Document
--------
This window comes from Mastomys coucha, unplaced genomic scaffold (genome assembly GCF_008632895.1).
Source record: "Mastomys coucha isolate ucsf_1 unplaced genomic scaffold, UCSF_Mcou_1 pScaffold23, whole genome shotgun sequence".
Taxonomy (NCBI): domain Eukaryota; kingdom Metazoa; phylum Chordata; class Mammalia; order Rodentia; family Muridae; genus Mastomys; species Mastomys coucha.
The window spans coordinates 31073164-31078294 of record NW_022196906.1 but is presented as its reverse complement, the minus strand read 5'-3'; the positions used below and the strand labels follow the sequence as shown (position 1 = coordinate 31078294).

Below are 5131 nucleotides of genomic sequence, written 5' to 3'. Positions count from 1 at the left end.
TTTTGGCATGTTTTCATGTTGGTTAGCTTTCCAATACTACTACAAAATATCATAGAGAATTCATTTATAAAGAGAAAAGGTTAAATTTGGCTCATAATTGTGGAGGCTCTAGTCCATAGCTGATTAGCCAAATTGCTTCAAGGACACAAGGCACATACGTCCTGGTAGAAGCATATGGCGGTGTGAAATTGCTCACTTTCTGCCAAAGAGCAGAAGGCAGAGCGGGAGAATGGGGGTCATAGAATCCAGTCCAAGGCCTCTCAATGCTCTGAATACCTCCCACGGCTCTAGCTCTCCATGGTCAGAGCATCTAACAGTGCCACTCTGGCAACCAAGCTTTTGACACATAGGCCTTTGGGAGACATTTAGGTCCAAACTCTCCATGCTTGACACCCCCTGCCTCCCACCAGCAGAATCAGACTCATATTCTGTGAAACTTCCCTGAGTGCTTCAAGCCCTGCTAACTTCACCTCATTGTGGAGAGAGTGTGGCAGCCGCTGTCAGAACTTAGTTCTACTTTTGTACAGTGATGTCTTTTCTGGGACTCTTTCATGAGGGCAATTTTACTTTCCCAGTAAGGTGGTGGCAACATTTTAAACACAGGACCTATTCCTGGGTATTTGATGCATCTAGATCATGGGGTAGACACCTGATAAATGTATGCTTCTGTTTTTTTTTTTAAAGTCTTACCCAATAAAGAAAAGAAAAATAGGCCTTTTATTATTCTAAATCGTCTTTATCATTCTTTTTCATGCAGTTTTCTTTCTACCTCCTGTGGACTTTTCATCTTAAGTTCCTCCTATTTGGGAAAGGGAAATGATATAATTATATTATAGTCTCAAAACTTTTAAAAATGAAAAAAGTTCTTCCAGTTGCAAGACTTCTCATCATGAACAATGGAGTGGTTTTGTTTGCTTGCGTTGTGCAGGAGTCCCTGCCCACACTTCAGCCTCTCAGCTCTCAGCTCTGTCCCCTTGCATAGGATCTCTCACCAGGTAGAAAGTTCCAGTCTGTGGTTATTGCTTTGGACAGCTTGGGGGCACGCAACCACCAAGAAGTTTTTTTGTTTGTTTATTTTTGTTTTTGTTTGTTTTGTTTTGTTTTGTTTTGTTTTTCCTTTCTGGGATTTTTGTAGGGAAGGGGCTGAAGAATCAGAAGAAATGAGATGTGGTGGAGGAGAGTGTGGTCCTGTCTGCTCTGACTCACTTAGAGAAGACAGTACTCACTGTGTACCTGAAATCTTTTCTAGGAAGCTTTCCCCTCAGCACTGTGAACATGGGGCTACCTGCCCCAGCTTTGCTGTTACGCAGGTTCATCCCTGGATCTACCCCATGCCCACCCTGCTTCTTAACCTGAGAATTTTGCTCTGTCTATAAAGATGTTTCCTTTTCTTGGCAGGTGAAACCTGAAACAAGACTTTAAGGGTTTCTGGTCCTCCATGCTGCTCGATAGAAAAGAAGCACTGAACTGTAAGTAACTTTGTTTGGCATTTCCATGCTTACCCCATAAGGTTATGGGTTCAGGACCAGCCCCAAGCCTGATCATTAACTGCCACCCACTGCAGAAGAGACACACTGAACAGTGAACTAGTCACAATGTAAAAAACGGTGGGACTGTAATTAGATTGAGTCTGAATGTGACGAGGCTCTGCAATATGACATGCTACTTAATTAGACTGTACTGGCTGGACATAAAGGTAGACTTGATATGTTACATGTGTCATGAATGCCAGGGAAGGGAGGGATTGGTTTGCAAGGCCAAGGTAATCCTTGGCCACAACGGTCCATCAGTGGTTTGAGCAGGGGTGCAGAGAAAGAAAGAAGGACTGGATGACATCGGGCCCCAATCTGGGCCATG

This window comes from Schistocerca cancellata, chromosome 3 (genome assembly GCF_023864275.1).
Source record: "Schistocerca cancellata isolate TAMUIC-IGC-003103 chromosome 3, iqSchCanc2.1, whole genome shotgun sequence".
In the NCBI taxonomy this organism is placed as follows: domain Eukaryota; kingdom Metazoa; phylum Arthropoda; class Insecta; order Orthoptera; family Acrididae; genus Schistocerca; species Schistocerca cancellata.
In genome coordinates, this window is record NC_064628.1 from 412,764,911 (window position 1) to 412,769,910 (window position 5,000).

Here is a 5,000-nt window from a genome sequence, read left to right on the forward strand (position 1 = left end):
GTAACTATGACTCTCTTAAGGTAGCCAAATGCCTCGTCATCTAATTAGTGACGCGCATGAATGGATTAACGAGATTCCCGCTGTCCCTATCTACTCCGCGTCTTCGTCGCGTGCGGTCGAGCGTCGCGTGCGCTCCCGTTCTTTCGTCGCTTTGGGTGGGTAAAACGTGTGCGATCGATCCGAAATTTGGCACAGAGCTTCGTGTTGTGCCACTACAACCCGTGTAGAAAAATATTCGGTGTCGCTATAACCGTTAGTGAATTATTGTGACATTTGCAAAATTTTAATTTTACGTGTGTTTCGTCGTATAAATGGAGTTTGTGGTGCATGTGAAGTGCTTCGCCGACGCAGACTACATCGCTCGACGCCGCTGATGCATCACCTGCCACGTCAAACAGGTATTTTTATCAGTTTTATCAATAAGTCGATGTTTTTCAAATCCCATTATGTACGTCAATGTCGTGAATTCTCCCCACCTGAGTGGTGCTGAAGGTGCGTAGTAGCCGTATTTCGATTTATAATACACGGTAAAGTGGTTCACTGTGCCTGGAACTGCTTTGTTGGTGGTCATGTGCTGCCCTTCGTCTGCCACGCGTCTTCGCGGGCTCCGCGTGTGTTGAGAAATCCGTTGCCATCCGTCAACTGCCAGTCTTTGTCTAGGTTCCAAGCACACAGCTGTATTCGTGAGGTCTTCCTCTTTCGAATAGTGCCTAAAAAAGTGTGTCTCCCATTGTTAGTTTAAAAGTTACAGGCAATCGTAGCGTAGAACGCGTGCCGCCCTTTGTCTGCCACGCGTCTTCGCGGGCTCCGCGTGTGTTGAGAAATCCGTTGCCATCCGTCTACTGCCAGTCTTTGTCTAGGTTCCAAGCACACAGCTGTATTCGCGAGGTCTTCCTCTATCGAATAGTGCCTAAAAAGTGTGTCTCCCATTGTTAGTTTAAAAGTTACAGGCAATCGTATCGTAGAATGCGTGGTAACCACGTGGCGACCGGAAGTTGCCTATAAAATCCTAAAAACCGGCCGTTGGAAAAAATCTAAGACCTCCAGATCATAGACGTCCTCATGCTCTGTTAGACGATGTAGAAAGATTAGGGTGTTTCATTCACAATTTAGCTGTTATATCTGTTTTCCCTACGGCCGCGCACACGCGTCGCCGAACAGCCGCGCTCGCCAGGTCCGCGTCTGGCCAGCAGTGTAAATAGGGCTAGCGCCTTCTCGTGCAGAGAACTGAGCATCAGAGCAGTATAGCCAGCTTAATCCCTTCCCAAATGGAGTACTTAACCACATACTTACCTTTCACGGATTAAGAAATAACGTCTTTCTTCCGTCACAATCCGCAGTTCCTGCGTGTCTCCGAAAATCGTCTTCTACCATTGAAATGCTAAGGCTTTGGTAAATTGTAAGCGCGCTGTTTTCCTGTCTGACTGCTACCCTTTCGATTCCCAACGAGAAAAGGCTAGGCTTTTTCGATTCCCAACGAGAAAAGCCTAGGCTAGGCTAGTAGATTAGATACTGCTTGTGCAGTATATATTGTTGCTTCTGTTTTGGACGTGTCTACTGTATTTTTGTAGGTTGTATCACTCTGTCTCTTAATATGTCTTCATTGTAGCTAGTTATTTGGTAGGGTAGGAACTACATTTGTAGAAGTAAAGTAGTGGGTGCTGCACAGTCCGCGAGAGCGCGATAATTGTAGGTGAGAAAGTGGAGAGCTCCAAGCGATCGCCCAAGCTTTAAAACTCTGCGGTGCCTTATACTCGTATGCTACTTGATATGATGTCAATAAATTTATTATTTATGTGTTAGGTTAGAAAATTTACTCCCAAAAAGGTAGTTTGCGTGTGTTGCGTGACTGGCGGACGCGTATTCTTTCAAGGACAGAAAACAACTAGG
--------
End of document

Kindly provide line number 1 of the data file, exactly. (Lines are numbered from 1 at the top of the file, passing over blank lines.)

This window comes from Mastomys coucha, unplaced genomic scaffold (genome assembly GCF_008632895.1).